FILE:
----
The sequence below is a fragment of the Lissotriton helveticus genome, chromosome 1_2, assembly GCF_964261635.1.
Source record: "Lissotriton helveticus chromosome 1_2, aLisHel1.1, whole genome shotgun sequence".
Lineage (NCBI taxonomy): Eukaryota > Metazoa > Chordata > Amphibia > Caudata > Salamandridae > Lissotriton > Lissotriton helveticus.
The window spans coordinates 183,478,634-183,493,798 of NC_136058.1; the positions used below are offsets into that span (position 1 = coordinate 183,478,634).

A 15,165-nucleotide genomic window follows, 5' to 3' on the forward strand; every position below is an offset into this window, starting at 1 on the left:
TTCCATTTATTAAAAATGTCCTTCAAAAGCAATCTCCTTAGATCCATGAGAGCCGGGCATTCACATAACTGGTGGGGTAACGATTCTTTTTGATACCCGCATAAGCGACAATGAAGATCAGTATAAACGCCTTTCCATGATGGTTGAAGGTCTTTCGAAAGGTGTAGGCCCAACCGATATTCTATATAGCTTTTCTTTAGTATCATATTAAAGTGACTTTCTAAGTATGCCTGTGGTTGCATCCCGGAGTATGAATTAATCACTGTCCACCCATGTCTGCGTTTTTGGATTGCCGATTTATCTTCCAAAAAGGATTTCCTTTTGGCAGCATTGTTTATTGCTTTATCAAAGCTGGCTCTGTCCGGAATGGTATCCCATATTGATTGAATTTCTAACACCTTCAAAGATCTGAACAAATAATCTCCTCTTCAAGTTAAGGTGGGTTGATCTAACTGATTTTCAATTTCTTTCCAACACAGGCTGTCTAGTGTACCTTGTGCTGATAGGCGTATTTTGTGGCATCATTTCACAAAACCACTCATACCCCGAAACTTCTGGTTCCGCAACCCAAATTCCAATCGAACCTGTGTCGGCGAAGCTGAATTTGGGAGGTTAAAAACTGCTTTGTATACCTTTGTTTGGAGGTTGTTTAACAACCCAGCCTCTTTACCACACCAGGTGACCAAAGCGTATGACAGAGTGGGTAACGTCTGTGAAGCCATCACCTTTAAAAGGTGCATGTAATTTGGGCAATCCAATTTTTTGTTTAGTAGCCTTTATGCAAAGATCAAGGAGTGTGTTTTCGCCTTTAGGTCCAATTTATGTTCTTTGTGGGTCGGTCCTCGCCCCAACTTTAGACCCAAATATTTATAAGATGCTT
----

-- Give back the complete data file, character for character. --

The sequence below is a fragment of the Lissotriton helveticus genome, chromosome 1_2, assembly GCF_964261635.1.
Source record: "Lissotriton helveticus chromosome 1_2, aLisHel1.1, whole genome shotgun sequence".
Lineage (NCBI taxonomy): Eukaryota > Metazoa > Chordata > Amphibia > Caudata > Salamandridae > Lissotriton > Lissotriton helveticus.
The window spans coordinates 183,478,634-183,493,798 of NC_136058.1; the positions used below are offsets into that span (position 1 = coordinate 183,478,634).

A 15,165-nucleotide genomic window follows, 5' to 3' on the forward strand; every position below is an offset into this window, starting at 1 on the left:
TTCCATTTATTAAAAATGTCCTTCAAAAGCAATCTCCTTAGATCCATGAGAGCCGGGCATTCACATAACTGGTGGGGTAACGATTCTTTTTGATACCCGCATAAGCGACAATGAAGATCAGTATAAACGCCTTTCCATGATGGTTGAAGGTCTTTCGAAAGGTGTAGGCCCAACCGATATTCTATATAGCTTTTCTTTAGTATCATATTAAAGTGACTTTCTAAGTATGCCTGTGGTTGCATCCCGGAGTATGAATTAATCACTGTCCACCCATGTCTGCGTTTTTGGATTGCCGATTTATCTTCCAAAAAGGATTTCCTTTTGGCAGCATTGTTTATTGCTTTATCAAAGCTGGCTCTGTCCGGAATGGTATCCCATATTGATTGAATTTCTAACACCTTCAAAGATCTGAACAAATAATCTCCTCTTCAAGTTAAGGTGGGTTGATCTAACTGATTTTCAATTTCTTTCCAACACAGGCTGTCTAGTGTACCTTGTGCTGATAGGCGTATTTTGTGGCATCATTTCACAAAACCACTCATACCCCGAAACTTCTGGTTCCGCAACCCAAATTCCAATCGAACCTGTGTCGGCGAAGCTGAATTTGGGAGGTTAAAAACTGCTTTGTATACCTTTGTTTGGAGGTTGTTTAACAACCCAGCCTCTTTACCACACCAGGTGACCAAAGCGTATGACAGAGTGGGTAACGTCTGTGAAGCCATCACCTTTAAAAGGTGCATGTAATTTGGGCAATCCAATTTTTTGTTTAGTAGCCTTTATGCAAAGATCAAGGAGTGTGTTTTCGCCTTTAGGTCCAATTTATGTTCTTTGTGGGTCGGTCCTCGCCCCAACTTTAGACCCAAATATTTATAAGATGCTT